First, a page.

There has been considerable interest in 2014 from the higher profile of aircraft lessors based in Asia, and specifically the emerging sector in China. A number of existing Chinese leasing companies are are being joined by new ones, including some affiliated with airlines, such as China Eastern and Spring Airlines. The move by Hong Kong billionaire Li Ka-shing and his Cheung Kong Holdings to enter the leasing sector has further stimulated interest for consumers looking to invest outside the traditional, and waning, property area.
Airbus firm orders from all lessors for the first ten months of 2014 have outpaced those of Boeing, but so far Asian lessor orders are about in line with 2012 levels at Airbus. Boeing meanwhile is accruing an increase in direct, disclosed orders from Asian lessors. Asia holds the single largest order backlog of commercial aircraft, with 3,517 according to CAPA's Fleet Database.
Opportunities within Asia could be mixed, although airline behaviour is changing: Chinese carriers are giving preference to Chinese lessors while Korean Air has only 17% of its fleet leased compared to 39% at Singapore Airlines and 67% at Qantas.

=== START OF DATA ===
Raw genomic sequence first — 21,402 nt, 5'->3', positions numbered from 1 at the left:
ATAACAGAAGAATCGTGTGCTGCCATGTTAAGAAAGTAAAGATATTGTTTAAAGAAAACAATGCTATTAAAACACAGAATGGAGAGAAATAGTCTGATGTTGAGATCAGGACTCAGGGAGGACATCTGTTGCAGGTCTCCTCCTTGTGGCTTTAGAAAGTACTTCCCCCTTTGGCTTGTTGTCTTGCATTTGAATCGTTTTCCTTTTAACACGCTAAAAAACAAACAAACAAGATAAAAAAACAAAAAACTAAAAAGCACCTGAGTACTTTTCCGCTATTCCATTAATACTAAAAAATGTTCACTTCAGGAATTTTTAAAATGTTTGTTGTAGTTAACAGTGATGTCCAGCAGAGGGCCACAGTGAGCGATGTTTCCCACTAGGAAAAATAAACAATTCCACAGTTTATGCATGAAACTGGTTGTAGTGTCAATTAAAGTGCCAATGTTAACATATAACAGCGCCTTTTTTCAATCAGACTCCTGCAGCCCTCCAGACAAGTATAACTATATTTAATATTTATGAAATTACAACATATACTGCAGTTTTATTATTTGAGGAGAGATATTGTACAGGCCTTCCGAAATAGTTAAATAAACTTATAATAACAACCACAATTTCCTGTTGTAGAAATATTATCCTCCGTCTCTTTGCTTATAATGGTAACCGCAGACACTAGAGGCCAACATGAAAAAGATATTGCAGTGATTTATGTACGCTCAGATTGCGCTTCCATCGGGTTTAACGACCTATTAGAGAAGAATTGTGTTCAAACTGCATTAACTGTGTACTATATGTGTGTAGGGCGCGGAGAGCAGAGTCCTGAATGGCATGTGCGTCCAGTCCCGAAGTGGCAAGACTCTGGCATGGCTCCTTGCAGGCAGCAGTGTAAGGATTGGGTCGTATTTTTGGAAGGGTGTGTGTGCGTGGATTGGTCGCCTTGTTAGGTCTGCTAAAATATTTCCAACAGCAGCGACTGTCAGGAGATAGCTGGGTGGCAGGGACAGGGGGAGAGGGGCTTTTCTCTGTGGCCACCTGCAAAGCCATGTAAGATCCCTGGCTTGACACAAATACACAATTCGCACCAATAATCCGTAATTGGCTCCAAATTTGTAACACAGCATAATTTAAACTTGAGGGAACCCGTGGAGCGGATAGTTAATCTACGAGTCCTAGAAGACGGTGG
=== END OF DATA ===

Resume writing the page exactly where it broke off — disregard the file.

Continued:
Increased direct purchases of aircraft follow the growing role of lessors
The share of leased aircraft in the global fleet has grown from under 2% in 1980 to 40% in 2014, according to Boeing statistics. The industry expects this figure to rise to 50% by the end of the decade. Most of the aircraft in lessors' fleets are not originally sourced as direct orders with manufacturers but rather through sale and leaseback transactions.
Other methods include a lessor purchasing a delivery position from an airline and ultimately delivering the aircraft to another carrier. This gives inherent limitations in data to see the trends of lessors purchasing aircraft.